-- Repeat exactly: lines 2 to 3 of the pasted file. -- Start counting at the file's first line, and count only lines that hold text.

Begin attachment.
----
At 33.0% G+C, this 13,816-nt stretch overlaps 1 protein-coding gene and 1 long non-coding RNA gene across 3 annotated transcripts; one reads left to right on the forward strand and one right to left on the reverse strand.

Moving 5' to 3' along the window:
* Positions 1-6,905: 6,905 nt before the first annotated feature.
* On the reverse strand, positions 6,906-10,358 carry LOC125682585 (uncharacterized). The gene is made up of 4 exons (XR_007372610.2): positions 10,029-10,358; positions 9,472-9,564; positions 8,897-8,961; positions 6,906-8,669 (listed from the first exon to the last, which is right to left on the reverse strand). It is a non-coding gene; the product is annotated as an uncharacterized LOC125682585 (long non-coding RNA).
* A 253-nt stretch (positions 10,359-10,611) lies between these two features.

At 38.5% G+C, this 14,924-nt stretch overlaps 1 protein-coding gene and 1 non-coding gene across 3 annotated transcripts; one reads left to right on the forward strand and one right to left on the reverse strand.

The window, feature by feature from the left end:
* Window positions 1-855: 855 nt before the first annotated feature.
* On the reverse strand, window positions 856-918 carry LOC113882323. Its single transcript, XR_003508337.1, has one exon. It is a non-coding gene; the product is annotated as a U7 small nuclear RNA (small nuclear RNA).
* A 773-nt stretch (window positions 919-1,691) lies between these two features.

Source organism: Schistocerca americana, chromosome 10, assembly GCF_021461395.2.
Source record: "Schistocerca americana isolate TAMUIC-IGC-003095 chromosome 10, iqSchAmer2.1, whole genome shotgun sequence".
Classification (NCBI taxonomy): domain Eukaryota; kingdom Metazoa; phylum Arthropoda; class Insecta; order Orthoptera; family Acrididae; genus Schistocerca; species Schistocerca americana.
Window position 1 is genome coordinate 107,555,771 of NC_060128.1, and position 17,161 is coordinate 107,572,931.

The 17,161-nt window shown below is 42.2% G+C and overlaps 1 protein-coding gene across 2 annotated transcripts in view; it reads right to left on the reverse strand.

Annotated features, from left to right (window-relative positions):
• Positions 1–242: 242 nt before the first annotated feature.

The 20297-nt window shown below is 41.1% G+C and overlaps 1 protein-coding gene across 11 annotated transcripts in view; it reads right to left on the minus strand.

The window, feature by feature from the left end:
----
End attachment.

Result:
Moving 5' to 3' along the window:
* Positions 1-6,905: 6,905 nt before the first annotated feature.